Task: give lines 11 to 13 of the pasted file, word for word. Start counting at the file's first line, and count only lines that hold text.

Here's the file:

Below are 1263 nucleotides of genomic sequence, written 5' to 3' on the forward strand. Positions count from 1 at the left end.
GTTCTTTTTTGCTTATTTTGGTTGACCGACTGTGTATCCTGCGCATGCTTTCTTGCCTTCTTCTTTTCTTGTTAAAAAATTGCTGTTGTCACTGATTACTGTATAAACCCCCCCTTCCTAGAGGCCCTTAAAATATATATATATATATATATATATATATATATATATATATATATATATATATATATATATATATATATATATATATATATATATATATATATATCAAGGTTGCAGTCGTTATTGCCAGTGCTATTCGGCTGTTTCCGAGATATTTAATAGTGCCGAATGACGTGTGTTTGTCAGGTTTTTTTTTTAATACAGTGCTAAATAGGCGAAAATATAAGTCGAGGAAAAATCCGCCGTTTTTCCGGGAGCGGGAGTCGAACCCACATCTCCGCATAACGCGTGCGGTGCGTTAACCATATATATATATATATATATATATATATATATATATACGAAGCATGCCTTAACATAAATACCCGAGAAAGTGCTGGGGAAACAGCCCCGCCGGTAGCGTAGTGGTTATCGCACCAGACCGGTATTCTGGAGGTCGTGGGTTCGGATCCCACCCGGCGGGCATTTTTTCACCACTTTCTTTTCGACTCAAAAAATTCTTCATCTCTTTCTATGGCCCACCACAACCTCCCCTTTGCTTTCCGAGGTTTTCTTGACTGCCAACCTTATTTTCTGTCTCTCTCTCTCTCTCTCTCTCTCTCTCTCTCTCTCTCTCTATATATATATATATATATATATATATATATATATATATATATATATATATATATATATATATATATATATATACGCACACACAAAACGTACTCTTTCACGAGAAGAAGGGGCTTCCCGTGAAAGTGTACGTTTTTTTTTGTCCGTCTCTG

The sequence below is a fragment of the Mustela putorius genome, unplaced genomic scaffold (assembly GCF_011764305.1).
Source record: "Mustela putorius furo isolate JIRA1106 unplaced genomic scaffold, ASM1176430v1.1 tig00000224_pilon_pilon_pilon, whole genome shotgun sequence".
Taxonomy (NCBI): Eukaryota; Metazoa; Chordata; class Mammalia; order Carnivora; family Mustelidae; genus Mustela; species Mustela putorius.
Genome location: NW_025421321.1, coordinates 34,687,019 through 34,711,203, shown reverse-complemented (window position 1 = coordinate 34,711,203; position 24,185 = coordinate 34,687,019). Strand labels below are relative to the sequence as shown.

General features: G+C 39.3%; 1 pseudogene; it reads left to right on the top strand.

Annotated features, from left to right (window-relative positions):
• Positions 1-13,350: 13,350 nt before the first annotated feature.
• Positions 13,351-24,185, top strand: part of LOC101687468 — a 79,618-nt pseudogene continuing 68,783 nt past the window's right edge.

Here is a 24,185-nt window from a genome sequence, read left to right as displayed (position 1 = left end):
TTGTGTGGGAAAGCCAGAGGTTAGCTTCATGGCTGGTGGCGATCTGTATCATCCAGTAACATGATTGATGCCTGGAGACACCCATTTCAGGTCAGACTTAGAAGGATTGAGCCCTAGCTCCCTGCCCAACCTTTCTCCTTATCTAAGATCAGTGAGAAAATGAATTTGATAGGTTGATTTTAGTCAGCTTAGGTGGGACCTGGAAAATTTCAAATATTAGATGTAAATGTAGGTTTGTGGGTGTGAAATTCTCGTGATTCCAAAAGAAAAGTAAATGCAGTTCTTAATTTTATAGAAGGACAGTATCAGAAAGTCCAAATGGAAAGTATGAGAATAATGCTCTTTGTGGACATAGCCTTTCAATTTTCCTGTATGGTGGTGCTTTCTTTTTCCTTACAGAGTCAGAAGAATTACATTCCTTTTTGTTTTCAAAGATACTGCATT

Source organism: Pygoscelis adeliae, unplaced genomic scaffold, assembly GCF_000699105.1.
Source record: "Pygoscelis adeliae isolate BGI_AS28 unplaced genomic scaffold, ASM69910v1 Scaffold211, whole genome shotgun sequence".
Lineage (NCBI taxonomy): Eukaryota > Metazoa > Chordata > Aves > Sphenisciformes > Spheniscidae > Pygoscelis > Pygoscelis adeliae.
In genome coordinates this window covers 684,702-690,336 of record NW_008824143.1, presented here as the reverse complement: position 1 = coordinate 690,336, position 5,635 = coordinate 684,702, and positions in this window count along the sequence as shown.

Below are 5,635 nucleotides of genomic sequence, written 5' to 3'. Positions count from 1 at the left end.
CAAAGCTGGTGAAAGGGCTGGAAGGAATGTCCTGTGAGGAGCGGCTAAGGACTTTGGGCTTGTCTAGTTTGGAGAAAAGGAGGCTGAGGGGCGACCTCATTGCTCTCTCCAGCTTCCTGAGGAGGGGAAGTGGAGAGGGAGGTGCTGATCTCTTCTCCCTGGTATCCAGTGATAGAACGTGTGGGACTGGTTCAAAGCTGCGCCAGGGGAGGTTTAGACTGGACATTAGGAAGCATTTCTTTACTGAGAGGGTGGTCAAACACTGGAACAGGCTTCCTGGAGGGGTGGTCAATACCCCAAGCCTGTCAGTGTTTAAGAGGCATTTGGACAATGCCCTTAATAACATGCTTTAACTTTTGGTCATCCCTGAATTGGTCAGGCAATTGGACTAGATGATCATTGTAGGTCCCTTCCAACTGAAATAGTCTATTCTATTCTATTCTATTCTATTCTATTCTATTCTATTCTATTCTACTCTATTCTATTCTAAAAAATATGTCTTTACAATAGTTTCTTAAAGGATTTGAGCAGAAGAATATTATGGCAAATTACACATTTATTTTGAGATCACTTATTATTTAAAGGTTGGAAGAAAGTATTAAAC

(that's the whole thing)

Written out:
Here is a 24,185-nt window from a genome sequence, read left to right as displayed (position 1 = left end):
TTGTGTGGGAAAGCCAGAGGTTAGCTTCATGGCTGGTGGCGATCTGTATCATCCAGTAACATGATTGATGCCTGGAGACACCCATTTCAGGTCAGACTTAGAAGGATTGAGCCCTAGCTCCCTGCCCAACCTTTCTCCTTATCTAAGATCAGTGAGAAAATGAATTTGATAGGTTGATTTTAGTCAGCTTAGGTGGGACCTGGAAAATTTCAAATATTAGATGTAAATGTAGGTTTGTGGGTGTGAAATTCTCGTGATTCCAAAAGAAAAGTAAATGCAGTTCTTAATTTTATAGAAGGACAGTATCAGAAAGTCCAAATGGAAAGTATGAGAATAATGCTCTTTGTGGACATAGCCTTTCAATTTTCCTGTATGGTGGTGCTTTCTTTTTCCTTACAGAGTCAGAAGAATTACATTCCTTTTTGTTTTCAAAGATACTGCATT

Source organism: Pygoscelis adeliae, unplaced genomic scaffold, assembly GCF_000699105.1.